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The Physical Properties Of Minerals WJEC AS Geology I.G.Kenyon.

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Presentation on theme: "The Physical Properties Of Minerals WJEC AS Geology I.G.Kenyon."— Presentation transcript:

1 The Physical Properties Of Minerals WJEC AS Geology I.G.Kenyon

2 Colour 1 Determined by the chemical composition of the mineral Minerals rich in Al, Ca, Na, Mg, Ba and K are often light coloured Minerals rich in Fe, Ti, Ni, Cr, Co, Cu and Mn are often dark in colour Haematite, Kidney Ore 8cm

3 Colour 2 Determined by the atomic structure of the mineral Atomic structure controls which components of white light are absorbed or reflected White minerals reflect all components of white light Black minerals absorb all components of white light Green minerals reflect green light and absorb the others Pyrite Cubes with Striated Faces 5cm

4 Colour 3 Colour is not particularly useful as a diagnostic property Some minerals show a wide variety of colours Quartz can be transparent, white, pink, brown, purple, yellow, orange and even black Many minerals show very similar colours Calcite, gypsum, barytes, fluorite, plagioclase feldspar and halite are commonly grey or white in colour

5 Colour 4 Examples of colour variation in Fluorite

6 Colour 5 Plagioclase feldspar All these minerals are grey or white in colour QuartzCalcite BarytesFluoriteGypsum

7 Transparency Calcite – Iceland Spar When outlines of objects seen through it appear sharp and distinct A good examples is Iceland Spar, a variety of calcite that is used for optical lenses Iceland Spar also shows the remarkable property of double refraction Determined by the atomic structure and chemical composition of the mineral 2cm

8 Translucency Fluorite 1 cm The ability for a mineral to let light pass through it Many minerals if cut thin enough will show some degree of translucency Controlled by atomic structure and chemical composition All transparent minerals are also translucent

9 Lustre The way in which a mineral reflects light Controlled by the atomic structure of the mineral Main types of lustre are Vitreous Metallic Pearly Resinous Adamantine Dull/Earthy Quartz – Vitreous Lustre 2cm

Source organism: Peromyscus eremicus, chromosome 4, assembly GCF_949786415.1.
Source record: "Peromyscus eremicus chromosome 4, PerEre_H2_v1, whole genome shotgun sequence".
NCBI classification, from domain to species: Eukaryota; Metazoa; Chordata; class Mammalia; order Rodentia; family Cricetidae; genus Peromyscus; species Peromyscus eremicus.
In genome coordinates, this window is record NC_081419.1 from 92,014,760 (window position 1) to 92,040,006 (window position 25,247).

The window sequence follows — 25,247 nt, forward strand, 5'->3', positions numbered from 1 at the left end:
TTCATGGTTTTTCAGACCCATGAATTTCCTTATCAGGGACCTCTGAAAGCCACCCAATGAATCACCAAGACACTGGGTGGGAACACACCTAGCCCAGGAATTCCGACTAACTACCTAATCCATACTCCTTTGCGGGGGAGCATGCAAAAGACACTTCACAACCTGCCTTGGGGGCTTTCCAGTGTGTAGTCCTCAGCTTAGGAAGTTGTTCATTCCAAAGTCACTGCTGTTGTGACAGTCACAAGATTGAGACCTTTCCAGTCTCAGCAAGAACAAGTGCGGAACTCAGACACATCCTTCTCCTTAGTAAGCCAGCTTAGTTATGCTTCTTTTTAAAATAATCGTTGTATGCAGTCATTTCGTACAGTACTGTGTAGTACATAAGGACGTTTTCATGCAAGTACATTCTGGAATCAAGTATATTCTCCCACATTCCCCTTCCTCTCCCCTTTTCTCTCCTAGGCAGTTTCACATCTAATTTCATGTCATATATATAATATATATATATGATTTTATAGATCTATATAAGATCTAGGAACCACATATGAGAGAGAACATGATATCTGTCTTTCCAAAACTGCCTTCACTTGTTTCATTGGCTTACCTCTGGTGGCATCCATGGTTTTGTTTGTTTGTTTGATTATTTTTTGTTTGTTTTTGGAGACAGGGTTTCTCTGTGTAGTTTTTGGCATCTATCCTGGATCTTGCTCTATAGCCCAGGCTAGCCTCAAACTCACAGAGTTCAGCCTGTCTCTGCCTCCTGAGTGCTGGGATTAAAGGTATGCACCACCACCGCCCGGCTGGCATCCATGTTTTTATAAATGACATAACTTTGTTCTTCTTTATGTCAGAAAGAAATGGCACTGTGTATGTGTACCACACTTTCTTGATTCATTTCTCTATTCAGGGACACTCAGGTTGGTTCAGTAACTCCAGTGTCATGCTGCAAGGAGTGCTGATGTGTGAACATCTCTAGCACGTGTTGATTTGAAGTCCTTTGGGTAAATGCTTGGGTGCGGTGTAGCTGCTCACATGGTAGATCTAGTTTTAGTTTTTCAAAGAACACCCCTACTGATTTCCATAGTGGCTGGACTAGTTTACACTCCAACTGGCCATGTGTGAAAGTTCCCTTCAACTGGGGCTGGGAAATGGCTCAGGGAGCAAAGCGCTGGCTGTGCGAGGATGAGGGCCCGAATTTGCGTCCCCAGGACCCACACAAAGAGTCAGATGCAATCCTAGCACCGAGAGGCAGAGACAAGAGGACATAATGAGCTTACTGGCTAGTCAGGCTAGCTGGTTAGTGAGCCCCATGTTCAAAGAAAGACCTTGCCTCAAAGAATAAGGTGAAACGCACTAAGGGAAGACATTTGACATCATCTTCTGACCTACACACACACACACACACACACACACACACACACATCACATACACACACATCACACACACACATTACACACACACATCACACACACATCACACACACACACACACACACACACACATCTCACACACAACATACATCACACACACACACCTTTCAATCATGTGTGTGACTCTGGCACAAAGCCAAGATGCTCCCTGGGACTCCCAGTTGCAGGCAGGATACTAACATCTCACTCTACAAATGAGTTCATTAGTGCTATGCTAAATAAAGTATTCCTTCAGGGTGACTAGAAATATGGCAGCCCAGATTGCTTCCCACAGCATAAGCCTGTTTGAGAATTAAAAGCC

10 Vitreous Lustre Dog-Tooth Calcite Fluorite The mineral reflects light like glass Sometimes glassy lustre is used instead of vitreous

11 Metallic Lustre Minerals reflect light like metals. Metallic lustre often tarnishes to a dull lustre MalachiteGalena

12 Pearly Lustre Biotite Mica Muscovite Mica The lustre of a pearl or mother of pearl Shows clearly on the cleavage surfaces of biotite and muscovite mica Also shown by Talc and selenite (a variety of gypsum)

13 Silky Lustre The lustre of silk Occurs in minerals with a fibrous structure Satin spar (a fibrous form of gypsum) shows this to good effect 1cm Gypsum (Satin Spar)

14 Resinous Lustre The lustre of resin The mineral has a grainy appearance Sphalerite, opal and amber show resinous lustre Sphalerite (Zinc Blende) 1cm

15 Adamantine Lustre The lustre of a diamond 5mm

16 Dull or Earthy Lustre The mineral does not reflect light and has the same appearance as soil. Minerals such as galena have metallic lustres on freshly broken surfaces but they tarnish to dull with prolonged exposure to the atmosphere 1cm Limonite has a dull or earthy lustre

17 Streak The colour of a mineral’s powder Obtained by rubbing a mineral specimen on an unglazed white porcelain tile Useful for identifying metallic ore minerals Silicates generally do not mark the tile and have no streak White minerals streaked on a white tile will have a white streak Any minerals harder than the tile (6) will scratch it Haematite gives a cherry red streak